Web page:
Also, making some mexican - we eat black bean burritos nearly every week- cheap, quick, and I bet the kids would LOVE to make their own!

About the whole wheat bread & pasta - not sure if you can front the money for this, but a breadmaker would pay for itself within a year - and many of them have a pasta-making setting. Then you can totally control what goes into your bread & pasta...and goodness knows fresh is sooooo yummy! They're cheaper now, and have a setting so they can bake while you're sleeping,or at work, or whatever. And you could make your own whole wheat pizzas - another fun thing!

HTH and good luck!

Avatar for cl_lfbennett
iVillage Member
Registered: 03-24-2003
Thu, 08-21-2003 - 12:40pm
I actually responded to this in another post... I'm so confused! LOL. But I'll copy and paste here so you don't have to go lookin' for it.

I don't like to save money by skimping on nutrition either. That said, we do try to drink a lot of water in our house. But I am a "water snob" and buy the reverse osmosis filtered water from the grocery store for 39 cents a gallon. I justify it by noting that if I drank juice or pop it would cost a lot more!

I think there are a lot of ways to save on groceries and also feed your family healthily. One of the best ways is to include less meat in your diet. Also, use fillers such as mushrooms, onions, zuchinni, potatoes, brown rice, beans etc. Where you're decreasing expensive ingredients, but also adding vitamins and minerals and fiber. I like to use oatmeal instead of bread crumbs in my meatloaf and sometimes for burgers on the grill. You can't taste it at all, but it makes the patties hold together better and adds some good stuff to your diet.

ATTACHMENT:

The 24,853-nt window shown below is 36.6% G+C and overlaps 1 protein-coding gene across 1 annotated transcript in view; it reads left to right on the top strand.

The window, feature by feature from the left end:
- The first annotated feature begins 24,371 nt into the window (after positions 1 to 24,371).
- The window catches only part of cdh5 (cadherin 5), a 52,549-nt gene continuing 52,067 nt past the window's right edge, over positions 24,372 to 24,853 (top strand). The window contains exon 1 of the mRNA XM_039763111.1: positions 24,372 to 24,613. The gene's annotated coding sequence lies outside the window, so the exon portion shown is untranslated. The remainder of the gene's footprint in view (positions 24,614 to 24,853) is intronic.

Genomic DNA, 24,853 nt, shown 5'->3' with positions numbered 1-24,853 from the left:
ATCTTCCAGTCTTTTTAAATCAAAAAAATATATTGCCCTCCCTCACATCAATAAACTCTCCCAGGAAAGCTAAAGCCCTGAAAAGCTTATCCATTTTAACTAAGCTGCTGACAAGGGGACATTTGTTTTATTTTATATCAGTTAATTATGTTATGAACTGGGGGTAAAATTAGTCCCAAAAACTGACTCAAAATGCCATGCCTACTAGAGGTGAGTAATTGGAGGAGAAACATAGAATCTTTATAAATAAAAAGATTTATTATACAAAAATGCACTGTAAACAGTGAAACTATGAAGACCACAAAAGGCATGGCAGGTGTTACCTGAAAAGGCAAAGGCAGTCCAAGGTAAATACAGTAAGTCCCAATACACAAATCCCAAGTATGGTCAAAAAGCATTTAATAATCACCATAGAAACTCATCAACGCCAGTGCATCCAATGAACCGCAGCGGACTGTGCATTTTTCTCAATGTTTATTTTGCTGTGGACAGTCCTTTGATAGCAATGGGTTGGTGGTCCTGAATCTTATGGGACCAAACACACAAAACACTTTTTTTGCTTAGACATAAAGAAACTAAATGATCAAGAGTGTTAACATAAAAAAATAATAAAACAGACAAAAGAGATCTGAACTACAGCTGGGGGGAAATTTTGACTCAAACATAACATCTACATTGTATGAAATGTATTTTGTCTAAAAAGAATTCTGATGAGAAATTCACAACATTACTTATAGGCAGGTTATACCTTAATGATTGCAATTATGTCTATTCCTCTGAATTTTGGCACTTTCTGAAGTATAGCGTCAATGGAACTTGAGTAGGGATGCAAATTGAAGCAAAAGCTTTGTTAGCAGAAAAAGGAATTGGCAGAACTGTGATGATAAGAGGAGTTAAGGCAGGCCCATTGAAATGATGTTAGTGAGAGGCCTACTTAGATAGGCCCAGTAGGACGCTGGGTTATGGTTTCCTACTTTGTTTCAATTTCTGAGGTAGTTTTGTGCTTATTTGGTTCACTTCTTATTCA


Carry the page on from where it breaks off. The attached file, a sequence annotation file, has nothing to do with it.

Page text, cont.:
We snack on fruit (on good days! LOL), cheese, peanut butter and crackers, popcorn, homeade baked goods (no artificial ingredients, plus you can add healthy additions such as wheat germ), smoothies.

We don't buy canned veggies either, except for corn. I like frozen much better.

One thing you can do to make ground turkey go further is to add beans to it. I like to make sloppy joes using Tawra's recipe, but instead of all beef I add a can of kidney beans. This also works for anything mexican.

Another cheap, healthy meal is stirfry. You can make 1 or 2 chicken breasts feed a whole family in a stirfry.

Leslie

Leslie
cl-lfbennett @ Frugal Living

iVillage Member
Registered: 03-26-2003
Thu, 08-21-2003 - 12:56pm
You're my kind of mama! lol. You're family eat's like mine. I think a lot of people just aren't educated on nutrition and don't understand well-balanced meals. So what is your monthly grocery bill, if you don't mind me asking? I forgot...I have bought cereal from Aldi's before too.

Thanks!

Jennifer

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iVillage Member
Registered: 03-26-2003
Thu, 08-21-2003 - 1:02pm
I'm sorry about that. I didn't mean to put my post in another area. lol. Thank you for your ideas. I'm not a bean person at all but have tried to add them to my diet a little. I just don't like the texture of beans. I know that legumes really have great benefits when it comes to fiber and protein. I really like a lot of your ideas, thank you!

Jennifer